Whenever the commodity cycle reaches a trough, all eyes turn to China. Asia’s biggest powerhouse has through years of explosive growth become the top—or one of the top—importers of many commodities, leading the producers of these commodities to base their own growth strategies on China’s insatiable appetite. Nowhere is this truer than in oil and gas. And now the pandemic has bared the shaky foundation of this dependence. It could hardly be argued that China is an important factor in the oil markets. It is the second-largest consumer of crude oil—most of which it imports—and the second-largest LNG importer in the world. This has turned the country into a natural focus of growth strategies in the oil and gas industry. Every oil demand forecast and every gas demand forecast inevitably has China specifically—and Asia more generally—as the drivers of future growth.
The pandemic has not changed this. Asia, and China in particular, are still seen as drivers of future oil and gas demand growth.
The problem is, this growth will not be as robust as analysts forecast before the crisis. What is more, this growth will be delayed, potentially wreaking havoc with companies’ near-term plans.
China gobbled up millions of barrels of oil when prices fell in March and continued to fall through May. One could say with a decent degree of certainty that if it was not for China, prices would have slumped a lot lower. In that, the country shined as what some have called “the Asian tooth fairy”.
But even this tooth fairy’s storage space is finite and as global storage filled up with unsold—and unsellable—crude, so did China’s, raising questions about how long it could continue to soak up the world’s excess crude.
China’s crude oil imports over the first half of the year rose by some 10 percent from the sale period of 2019. The latest data suggests they have continued to be robust in July, even as they slipped 3 percent from June. On top of that, reports emerged that Chinese state oil companies had booked tankers for at least 20 million barrels of U.S. oil this month and next.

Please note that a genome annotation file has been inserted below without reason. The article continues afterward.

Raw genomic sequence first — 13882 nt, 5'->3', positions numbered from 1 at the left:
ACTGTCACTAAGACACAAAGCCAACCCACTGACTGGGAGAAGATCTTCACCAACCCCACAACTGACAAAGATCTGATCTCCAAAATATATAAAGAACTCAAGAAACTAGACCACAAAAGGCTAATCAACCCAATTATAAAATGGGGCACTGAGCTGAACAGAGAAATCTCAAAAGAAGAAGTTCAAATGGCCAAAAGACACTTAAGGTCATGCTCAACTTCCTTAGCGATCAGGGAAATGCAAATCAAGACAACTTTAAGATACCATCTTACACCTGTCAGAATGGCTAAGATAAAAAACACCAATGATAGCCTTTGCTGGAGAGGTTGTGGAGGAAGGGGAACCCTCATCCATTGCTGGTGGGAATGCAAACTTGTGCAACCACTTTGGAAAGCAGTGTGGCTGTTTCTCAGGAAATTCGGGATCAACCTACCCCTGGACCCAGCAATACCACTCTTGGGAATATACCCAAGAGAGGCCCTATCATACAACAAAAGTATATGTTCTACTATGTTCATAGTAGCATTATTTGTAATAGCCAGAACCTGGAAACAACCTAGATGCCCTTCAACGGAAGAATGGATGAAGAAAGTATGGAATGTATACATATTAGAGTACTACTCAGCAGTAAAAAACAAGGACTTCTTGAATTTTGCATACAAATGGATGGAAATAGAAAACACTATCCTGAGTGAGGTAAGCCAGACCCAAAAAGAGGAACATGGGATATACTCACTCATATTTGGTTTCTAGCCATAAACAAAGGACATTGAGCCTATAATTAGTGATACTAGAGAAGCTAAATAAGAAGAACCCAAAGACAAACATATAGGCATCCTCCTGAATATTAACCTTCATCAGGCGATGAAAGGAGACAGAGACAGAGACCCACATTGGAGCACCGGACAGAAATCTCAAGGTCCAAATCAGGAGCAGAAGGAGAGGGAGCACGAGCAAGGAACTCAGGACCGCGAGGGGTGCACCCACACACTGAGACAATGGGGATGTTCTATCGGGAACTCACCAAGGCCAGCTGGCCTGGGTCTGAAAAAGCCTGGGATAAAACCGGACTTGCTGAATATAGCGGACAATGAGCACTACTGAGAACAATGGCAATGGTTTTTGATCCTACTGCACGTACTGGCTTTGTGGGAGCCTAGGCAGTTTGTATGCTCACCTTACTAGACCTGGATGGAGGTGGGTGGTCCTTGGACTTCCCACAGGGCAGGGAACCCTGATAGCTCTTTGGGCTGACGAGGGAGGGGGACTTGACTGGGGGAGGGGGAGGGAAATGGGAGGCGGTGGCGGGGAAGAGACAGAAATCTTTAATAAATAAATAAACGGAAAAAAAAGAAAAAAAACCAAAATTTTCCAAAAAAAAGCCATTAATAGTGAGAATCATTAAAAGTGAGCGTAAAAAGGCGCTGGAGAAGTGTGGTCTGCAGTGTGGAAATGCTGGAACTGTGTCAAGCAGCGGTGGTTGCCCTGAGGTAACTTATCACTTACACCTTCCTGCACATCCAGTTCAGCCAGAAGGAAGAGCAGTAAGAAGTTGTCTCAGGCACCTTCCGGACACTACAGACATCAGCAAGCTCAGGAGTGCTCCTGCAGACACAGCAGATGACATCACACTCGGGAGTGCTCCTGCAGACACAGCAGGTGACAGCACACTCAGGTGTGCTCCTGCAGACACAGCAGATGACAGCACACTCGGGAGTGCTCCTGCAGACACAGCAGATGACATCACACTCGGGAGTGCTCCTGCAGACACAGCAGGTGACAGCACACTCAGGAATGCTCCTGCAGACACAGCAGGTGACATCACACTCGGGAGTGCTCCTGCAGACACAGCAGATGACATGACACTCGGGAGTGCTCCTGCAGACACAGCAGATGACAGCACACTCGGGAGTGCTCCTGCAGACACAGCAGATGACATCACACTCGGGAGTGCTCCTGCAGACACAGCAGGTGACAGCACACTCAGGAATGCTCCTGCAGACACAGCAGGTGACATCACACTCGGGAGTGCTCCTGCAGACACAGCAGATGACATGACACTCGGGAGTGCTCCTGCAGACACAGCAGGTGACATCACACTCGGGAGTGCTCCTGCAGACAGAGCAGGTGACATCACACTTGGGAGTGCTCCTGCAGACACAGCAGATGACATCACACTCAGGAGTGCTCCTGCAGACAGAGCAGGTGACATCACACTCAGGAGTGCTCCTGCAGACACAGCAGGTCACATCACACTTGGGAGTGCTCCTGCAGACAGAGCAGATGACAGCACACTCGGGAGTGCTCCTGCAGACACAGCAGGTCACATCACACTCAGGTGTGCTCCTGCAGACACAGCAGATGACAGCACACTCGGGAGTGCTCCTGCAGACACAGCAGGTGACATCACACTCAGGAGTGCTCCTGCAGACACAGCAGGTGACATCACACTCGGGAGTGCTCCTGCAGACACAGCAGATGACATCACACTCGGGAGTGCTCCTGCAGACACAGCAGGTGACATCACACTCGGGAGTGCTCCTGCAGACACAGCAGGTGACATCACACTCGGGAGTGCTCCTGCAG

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So far, so good. But there is always a but. In July, Bloomberg reported that China had started selling crude oil from its storage. Now, this piece of information had the potential to shake up global markets like nothing else. China, the default buyer of the world’s oil, was now selling it, after having bought it on the cheap in the spring. While the selling can hardly be called the beginning of a trend, it did represent an unforeseen event in an industry already rocked by unforeseen events this year. China is not obligated to keep buying oil at this pace forever. If it suits it, China could take advantage of the higher prices and sell this oil, in competition with the rest of the sellers.
There is a congestion of oil tankers at the moment in Chinese ports. For weeks now, according to a Wall Street Journal report, tankers have been piling up at the ports, waiting to unload in what in some cases are already full storage tanks. According to brokers that the WSJ cited, the pileup is made up of at least 80 tankers, more than half of the Very Large Crude Carriers (VLCCs), each with a capacity to ship 2 million barrels of crude. The world’s top crude oil importer seems to have nowhere to put the oil it ordered earlier this year in hopes that demand for fuel would increase quickly.